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'American Idol's' Colton Dixon: Is the Heat on to Tone Down the Religious Rhetoric? (Video)

The Season 11 finalist reveals how show producers really feel about his passionate -- and very public -- displays of faith. Plus: THR looks at whether religion will hurt or help his chance of winning.

Colton Dixon Top 9 performance P
Michael Becker / FOX

American Idol finalist Colton Dixon hasn’t exactly kept his religion under wraps. The season 11 contender has spoken of faith and how God brought music into his life often while competing on the Fox show, and on Wednesday’s episode, he went one step further: choosing to perform Lifehouse’s “Everything,” which he explained was his favorite “worship song.” (The week’s theme, mentored by Stevie Nicks, was “songs by your idols.”)

None of this is foreign territory when it comes to Idol. Plenty of contestants have sung spiritual songs or hailed from strict religious households and backgrounds, and when you think about it, it’s not exactly a liability. Winners such as Scotty McCreery, Carrie Underwood and Ruben Studdard, finalists Mandisa, Melinda Doolittle and Chris Sligh, runners-up like Lauren Alaina and Danny Gokey -- all are devout Christians, to a certain extent, which makes the inevitable controversy involving Colton Dixon all the more curious.

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To recap: Dixon said in an interview that show producers initially warned contestants against posting messages on social media that are overtly religious or political -- that they could lose fans as a result. A few days later, it appeared Dixon ignored the missive (like he did Tommy Hilfiger’s suggestion that he cut his hair), quoting scripture on his Facebook page and Twitter feed and forming a cross from the letter T in his first name. In short order, he earned a new moniker: the Tim Tebow of American Idol.

All the religious chatter building over the last couple weeks was enough to spark a rumor that executive producer Nigel Lythgoe was somehow planning Colton’s exit, to which the salty Brit responded via Twitter, “UTTER CRAP!”

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A few hours after the tweet went out, Dixon delivered “Everything” and gave it everything he had. The reaction from the judges’ table was unanimously positive: Randy Jackson said Dixon could win it all, Steven Tyler called him “a dream come true,” while Jennifer Lopez wiped away tears.

As for how the producers felt about his passionate show of faith, and whether they’ve discussed or discouraged it during the broadcast? Dixon says absolutely not. “They totally didn’t get on me about my faith,” he explained to The Hollywood Reporter following Wednesday’s show. “They respect my faith and have actually helped me push it in many ways. I’m very thankful for that. The media twists things.”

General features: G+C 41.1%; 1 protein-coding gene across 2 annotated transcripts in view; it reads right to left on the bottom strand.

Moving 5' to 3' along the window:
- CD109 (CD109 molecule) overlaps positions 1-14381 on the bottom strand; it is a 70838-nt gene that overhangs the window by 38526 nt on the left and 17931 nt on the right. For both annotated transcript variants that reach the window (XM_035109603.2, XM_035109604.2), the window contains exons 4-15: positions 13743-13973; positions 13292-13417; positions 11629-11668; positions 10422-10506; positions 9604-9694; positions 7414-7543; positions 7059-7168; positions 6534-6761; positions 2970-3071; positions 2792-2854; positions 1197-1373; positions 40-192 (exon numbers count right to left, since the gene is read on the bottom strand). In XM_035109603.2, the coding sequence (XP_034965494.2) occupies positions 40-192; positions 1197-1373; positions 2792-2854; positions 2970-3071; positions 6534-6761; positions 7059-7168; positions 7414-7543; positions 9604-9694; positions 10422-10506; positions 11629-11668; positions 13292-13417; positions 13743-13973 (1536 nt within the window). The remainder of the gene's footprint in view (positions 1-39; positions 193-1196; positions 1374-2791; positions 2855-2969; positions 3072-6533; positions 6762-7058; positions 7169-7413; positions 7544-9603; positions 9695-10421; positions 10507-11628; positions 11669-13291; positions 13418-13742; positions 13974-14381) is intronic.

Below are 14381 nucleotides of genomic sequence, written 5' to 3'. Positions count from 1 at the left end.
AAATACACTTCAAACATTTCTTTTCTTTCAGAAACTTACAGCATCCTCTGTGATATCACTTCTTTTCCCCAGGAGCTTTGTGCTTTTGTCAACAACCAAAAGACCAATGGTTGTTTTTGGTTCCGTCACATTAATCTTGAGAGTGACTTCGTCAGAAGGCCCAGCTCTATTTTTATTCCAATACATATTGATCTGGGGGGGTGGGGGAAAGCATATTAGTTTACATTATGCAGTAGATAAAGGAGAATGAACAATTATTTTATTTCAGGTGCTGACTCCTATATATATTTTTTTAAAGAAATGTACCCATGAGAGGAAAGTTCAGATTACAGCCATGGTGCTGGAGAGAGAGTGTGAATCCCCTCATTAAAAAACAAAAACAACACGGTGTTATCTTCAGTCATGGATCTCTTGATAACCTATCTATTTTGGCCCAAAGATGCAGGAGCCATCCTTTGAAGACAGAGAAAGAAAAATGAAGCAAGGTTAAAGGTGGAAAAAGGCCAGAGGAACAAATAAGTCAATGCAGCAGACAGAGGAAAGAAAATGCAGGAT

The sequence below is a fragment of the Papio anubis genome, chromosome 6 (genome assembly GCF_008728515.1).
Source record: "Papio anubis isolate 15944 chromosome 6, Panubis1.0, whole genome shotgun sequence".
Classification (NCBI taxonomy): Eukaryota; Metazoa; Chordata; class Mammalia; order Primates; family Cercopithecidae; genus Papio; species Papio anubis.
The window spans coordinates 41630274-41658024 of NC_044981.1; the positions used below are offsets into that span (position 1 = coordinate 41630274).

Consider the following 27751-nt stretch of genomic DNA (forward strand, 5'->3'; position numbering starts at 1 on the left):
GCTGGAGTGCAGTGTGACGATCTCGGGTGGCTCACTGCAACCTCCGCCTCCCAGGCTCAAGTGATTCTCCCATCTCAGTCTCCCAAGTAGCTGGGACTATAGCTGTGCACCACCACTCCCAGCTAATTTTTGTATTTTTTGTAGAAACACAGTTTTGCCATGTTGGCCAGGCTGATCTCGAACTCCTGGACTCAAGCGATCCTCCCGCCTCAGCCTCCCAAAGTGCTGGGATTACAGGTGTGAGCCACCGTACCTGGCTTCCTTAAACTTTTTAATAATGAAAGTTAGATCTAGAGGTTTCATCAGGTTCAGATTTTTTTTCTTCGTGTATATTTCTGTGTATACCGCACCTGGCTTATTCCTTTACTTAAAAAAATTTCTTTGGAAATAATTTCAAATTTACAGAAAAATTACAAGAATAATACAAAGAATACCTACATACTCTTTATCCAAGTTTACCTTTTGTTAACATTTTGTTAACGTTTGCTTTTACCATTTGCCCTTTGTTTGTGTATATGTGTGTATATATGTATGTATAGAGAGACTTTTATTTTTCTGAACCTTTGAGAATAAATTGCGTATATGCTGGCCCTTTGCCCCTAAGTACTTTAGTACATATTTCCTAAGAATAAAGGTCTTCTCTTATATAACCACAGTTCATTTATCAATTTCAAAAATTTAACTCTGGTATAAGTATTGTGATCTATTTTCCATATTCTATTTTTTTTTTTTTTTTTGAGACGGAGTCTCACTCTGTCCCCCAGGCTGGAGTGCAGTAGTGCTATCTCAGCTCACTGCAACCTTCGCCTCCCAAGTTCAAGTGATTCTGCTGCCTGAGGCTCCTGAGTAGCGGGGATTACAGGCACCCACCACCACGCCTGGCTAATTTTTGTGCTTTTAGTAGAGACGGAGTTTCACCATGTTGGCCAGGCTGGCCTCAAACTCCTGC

VIDEO: 'American Idol's' Jimmy Iovine Produces Steve Nicks, Bruce Springsteen in Vintage Studio Footage 

If one thing is for certain it’s that Dixon makes no apologies for the God talk, whether by Facebook wall posts such as this one: “For I am not ashamed of the gospel, because it is the power of God that brings salvation to everyone who believes.” Or when asked about his choice in song, which yielded this reply: “I believe one hundred percent that God gave me a voice.” Thus, the worship song. Dixon explained: “Anything that I can sing that’s directed to Him would be considered a worship song. It could be a church song or it something you hear on the radio. It’s just music that moves you where you’re just like, ‘Wow, God, I feel you in this.’ And that was totally me tonight.”

With that in mind, and still buzzing from his show-stopping performance on Wednesday (the first to take the stage that night), you would think the religiousness of it all could only help him get further along in the competition, not hinder his progress. Indeed, as one blogger put it a little more bluntly: “To those who say [Colton's] religious tweets and Facebook posts might undermine his Idol potential, I say, don't underestimate the power of G.O.D. in the U.S.A. And it’s not like the teens and grannies who can give a promising Idol contestant a competitive edge are going to penalize a good-looking kid for loving Jesus and praying every day.” Can’t argue with that.

Where do you stand on the issue? Is Dixon’s devotion starting to feel like an agenda? Leave your thoughts in the comments below.

Twitter: @shirleyhalperin